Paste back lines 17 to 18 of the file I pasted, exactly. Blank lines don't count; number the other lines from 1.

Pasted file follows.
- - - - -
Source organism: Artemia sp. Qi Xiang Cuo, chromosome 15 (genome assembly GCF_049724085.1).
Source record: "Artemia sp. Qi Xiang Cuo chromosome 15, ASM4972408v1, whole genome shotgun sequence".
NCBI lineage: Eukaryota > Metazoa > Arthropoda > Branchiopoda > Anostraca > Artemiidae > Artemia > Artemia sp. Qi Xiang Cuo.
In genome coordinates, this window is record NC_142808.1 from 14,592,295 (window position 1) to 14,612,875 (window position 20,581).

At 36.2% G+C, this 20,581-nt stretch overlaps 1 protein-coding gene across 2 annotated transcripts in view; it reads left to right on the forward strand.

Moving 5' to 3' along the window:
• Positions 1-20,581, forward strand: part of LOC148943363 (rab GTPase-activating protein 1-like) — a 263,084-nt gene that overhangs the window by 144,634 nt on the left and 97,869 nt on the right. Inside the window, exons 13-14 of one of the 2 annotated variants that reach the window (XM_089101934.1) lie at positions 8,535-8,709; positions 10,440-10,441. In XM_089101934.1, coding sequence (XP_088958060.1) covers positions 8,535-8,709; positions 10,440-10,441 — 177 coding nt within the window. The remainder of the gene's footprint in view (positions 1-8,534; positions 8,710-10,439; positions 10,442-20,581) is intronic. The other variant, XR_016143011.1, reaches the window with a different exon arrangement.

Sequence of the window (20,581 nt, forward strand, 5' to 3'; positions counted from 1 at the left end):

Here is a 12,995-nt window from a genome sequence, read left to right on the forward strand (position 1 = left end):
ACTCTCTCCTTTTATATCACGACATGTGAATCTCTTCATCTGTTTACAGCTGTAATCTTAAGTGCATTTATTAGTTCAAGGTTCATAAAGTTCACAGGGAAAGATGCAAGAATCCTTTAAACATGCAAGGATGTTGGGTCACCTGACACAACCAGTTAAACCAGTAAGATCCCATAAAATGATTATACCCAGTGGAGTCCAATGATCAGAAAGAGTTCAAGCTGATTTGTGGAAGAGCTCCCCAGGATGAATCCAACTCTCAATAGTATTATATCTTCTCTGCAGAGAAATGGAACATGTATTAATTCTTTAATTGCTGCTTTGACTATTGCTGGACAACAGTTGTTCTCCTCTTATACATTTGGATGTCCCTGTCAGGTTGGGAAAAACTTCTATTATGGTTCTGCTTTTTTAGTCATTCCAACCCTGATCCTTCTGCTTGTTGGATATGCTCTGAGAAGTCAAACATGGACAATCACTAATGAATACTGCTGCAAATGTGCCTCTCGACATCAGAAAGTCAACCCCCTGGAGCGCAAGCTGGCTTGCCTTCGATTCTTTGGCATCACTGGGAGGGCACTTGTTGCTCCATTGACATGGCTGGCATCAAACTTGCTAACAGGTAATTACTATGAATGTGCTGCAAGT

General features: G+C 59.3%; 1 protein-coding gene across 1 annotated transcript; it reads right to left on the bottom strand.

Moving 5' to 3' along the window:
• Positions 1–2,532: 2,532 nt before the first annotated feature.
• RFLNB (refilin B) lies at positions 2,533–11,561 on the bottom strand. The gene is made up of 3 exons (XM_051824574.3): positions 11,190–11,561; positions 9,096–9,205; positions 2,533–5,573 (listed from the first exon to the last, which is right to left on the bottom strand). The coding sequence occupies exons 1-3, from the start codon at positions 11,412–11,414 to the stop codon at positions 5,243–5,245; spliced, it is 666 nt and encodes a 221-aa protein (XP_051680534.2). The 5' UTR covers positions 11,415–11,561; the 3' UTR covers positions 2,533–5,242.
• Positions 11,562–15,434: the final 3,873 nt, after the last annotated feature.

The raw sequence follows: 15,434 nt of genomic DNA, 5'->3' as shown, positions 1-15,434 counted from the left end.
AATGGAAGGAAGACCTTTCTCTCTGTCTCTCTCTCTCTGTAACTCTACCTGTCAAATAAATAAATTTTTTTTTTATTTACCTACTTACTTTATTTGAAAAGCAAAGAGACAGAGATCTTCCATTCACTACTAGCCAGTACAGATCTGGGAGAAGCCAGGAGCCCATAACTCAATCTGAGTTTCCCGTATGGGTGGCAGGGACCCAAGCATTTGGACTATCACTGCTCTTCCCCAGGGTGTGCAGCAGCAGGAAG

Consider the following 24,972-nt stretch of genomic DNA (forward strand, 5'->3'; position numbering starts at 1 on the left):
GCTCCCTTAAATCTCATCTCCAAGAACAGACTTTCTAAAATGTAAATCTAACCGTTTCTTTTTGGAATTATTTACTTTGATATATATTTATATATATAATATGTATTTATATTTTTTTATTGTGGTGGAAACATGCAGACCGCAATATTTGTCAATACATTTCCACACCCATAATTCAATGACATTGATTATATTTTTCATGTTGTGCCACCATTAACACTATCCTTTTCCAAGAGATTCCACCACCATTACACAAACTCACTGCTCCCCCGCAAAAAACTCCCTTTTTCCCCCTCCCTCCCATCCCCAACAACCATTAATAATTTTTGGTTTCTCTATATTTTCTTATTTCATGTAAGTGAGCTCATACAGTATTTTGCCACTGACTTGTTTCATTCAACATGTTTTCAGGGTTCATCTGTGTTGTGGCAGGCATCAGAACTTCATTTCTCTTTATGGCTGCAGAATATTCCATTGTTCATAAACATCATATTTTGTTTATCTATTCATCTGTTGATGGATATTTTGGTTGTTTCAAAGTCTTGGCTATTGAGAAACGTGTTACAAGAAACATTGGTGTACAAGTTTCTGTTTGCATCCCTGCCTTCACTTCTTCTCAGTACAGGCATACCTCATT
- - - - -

AATGGAAGGAAGACCTTTCTCTCTGTCTCTCTCTCTCTGTAACTCTACCTGTCAAATAAATAAATTTTTTTTTTATTTACCTACTTACTTTATTTGAAAAGCAAAGAGACAGAGATCTTCCATTCACTACTAGCCAGTACAGATCTGGGAGAAGCCAGGAGCCCATAACTCAATCTGAGTTTCCCGTATGGGTGGCAGGGACCCAAGCATTTGGACTATCACTGCTCTTCCCCAGGGTGTGCAGCAGCAGGAAG

Consider the following 24,972-nt stretch of genomic DNA (forward strand, 5'->3'; position numbering starts at 1 on the left):